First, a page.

Assistant Professor, Department of Cell Biology
Assistant Professor, Department of Microbiology
My lab uses structure-driven approaches to understand how pathogens establish infection and persist in the host, with the goal of applying these insights to developing new treatments for infectious disease.
Powerful new methods in structural biology—including X-ray crystallography and cryoelectron microscopy—have improved our ability to determine the structure of membrane proteins and large macromolecular assemblies. This in turn has led to new mechanistic understanding and new hypotheses we can test in cell-based models of infection.
We are particularly interested in pathogens that present ongoing challenges to global public health, such as those that cause tuberculosis and malaria. We are also interested in understudied or “orphan” pathogens, particularly those with complex invasion machinery, unique cell biology, or an unusual infectious lifestyle.
Our work on mechanisms of virulence in Mycobacterium tuberculosis has led us to explore the inner workings of a novel lipid transport system called mammalian cell entry (MCE), which is essential for disease progression in mouse models of M. tuberculosis infection. Remarkably, this system is conserved among all double-membrane bacteria, as well as some double-membrane eukaryotic organelles, underscoring its fundamental role in outer membrane function.
Our recent structural work on MCE transporters from Escherichia coli has yielded new insights into how these large multiprotein complexes transport lipids between membranes. Still, we understand very little about the molecular function of MCE transporters, their involvement in outer membrane biology, and their impact on replication and disease in pathogenic bacteria. We are exploring these areas using molecular and genetic approaches.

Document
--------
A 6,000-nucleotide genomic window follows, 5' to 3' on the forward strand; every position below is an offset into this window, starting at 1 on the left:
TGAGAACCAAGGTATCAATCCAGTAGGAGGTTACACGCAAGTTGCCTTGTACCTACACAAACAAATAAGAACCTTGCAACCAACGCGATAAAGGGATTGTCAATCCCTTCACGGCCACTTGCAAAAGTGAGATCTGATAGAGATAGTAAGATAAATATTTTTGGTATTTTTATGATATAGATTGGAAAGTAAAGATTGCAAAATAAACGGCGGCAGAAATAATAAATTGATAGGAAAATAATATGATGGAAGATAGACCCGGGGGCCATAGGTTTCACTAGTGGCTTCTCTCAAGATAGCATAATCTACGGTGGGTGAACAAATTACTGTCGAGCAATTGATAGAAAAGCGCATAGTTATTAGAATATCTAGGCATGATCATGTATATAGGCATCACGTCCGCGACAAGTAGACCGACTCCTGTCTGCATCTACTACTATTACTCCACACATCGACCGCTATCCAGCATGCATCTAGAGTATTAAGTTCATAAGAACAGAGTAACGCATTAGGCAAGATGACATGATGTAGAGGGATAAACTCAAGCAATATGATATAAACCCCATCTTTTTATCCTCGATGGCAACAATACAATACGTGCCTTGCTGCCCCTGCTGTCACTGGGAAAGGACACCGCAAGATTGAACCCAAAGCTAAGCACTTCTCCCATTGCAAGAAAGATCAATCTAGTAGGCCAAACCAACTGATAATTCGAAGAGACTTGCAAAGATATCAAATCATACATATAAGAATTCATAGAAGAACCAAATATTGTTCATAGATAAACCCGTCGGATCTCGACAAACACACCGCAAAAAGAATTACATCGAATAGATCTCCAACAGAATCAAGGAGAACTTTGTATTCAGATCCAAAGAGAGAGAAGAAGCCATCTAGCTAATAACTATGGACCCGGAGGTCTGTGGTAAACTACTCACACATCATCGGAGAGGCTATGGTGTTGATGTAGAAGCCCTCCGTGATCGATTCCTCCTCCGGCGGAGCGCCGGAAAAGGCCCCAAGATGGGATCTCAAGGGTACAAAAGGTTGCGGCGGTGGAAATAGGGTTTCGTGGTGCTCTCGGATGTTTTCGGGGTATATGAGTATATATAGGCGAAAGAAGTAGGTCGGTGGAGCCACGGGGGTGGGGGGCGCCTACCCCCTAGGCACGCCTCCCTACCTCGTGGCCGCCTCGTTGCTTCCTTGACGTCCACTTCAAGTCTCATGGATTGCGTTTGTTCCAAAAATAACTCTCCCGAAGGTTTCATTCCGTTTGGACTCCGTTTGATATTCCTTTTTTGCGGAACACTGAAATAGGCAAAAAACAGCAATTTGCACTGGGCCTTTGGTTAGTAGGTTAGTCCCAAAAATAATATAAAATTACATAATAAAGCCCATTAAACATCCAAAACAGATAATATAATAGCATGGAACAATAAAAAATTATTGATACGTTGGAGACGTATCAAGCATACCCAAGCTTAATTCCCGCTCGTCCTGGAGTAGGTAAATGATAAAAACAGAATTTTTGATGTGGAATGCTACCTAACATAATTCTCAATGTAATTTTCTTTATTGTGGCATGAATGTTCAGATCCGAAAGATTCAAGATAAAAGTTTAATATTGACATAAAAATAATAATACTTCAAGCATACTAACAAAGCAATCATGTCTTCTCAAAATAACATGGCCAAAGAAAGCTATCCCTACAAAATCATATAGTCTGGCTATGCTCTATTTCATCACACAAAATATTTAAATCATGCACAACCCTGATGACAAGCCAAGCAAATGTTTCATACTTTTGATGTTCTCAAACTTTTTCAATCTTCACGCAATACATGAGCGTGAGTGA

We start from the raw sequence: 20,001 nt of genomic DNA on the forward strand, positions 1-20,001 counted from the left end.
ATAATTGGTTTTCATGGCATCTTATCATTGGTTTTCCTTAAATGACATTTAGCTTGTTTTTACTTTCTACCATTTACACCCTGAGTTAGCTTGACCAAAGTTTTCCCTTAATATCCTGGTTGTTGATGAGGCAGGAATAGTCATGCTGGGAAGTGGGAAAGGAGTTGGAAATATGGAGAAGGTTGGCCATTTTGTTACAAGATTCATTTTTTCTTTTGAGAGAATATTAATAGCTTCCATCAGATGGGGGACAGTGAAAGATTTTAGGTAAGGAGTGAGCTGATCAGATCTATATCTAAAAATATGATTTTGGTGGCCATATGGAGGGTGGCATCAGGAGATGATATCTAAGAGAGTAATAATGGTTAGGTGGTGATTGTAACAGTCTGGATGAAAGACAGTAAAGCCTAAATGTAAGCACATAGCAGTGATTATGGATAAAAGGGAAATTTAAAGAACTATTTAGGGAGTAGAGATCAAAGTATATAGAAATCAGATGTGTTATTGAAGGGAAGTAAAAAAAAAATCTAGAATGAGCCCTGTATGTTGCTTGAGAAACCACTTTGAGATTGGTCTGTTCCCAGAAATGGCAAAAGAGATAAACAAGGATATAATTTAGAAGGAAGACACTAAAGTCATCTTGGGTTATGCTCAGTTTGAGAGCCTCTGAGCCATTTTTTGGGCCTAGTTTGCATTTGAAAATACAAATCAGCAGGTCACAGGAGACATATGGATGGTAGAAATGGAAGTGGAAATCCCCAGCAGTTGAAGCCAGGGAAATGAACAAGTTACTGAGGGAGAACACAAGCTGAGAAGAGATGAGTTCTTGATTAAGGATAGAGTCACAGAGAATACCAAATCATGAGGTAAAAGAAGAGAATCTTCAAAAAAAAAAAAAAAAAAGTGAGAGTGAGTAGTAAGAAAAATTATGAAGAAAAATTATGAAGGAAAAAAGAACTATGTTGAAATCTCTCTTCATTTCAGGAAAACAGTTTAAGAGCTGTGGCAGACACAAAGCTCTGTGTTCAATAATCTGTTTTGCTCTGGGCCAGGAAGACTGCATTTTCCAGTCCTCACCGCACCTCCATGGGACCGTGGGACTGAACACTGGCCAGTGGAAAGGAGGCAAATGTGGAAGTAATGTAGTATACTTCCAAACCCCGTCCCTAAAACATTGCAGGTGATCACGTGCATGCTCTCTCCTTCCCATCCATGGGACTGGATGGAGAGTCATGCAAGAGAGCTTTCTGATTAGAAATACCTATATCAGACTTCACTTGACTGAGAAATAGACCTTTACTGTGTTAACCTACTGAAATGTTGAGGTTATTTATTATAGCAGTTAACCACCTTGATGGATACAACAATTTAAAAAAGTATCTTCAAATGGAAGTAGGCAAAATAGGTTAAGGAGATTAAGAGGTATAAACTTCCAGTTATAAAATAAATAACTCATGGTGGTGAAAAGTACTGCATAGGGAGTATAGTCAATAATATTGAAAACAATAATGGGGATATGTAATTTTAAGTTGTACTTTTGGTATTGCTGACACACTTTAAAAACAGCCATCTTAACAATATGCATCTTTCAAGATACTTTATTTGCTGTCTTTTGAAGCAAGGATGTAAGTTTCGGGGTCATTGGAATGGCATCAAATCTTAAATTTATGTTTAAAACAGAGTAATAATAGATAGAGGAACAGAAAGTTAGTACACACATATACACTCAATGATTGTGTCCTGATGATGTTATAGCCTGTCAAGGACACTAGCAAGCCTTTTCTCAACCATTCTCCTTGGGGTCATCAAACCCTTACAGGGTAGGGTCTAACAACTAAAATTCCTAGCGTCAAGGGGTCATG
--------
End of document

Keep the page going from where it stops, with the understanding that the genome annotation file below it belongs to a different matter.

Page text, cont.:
Pathogens have evolved a wide range of mechanisms to gain entry into host cells and tissues, and this constitutes a second major area of our research. A group of pathogenic eukaryotes called microsporidia are known to infect nearly all metazoans, including humans. In healthy adults, infections are generally not life threatening but can be severe and sometimes lethal in children and immunocompromised adults.
Microsporidia possess a remarkable, harpoon-like invasion apparatus called a polar tube. This apparatus is coiled like a spring inside the cytoplasm of infectious spores and can be ejected in a fraction of a second to puncture or distort the plasma membrane of a target cell. The ejected polar tube, which is 0.5 μm in diameter and up to 100 μm in length, mediates the transfer of the infectious sporoplasm from the spore into the host cell, where replication takes place.
Despite our understanding of this unique and remarkable mechanism, we know very little about the structure of the polar tube, how it is assembled, how the “harpoon” is launched, and how it mediates the transfer of the contents of the spore into the host cell. We are beginning our work to unravel these mysteries.
Assistant Professor, Department of Cell Biology at NYU Grossman School of Medicine
Assistant Professor, Department of Microbiology at NYU Grossman School of Medicine
PhD from Scripps Research Institute
Cell. 2017 04 06; 169(2):273-285.e17
Proceedings of the National Academy of Sciences of the United States of America (PNAS). 2014 Oct 14; 111(41):14758-63
Cell. 2013 Jun 06; 153(6):1379-93
Nature. 2012 Sep 27; 489(7417):526-32
Science. 2011 Aug 12; 333(6044):843-50
Science. 2011 May 13; 332(6031):816-21
Science. 2010 Apr 16; 328(5976):357-60
Science. 2009 Apr 10; 324(5924):246-51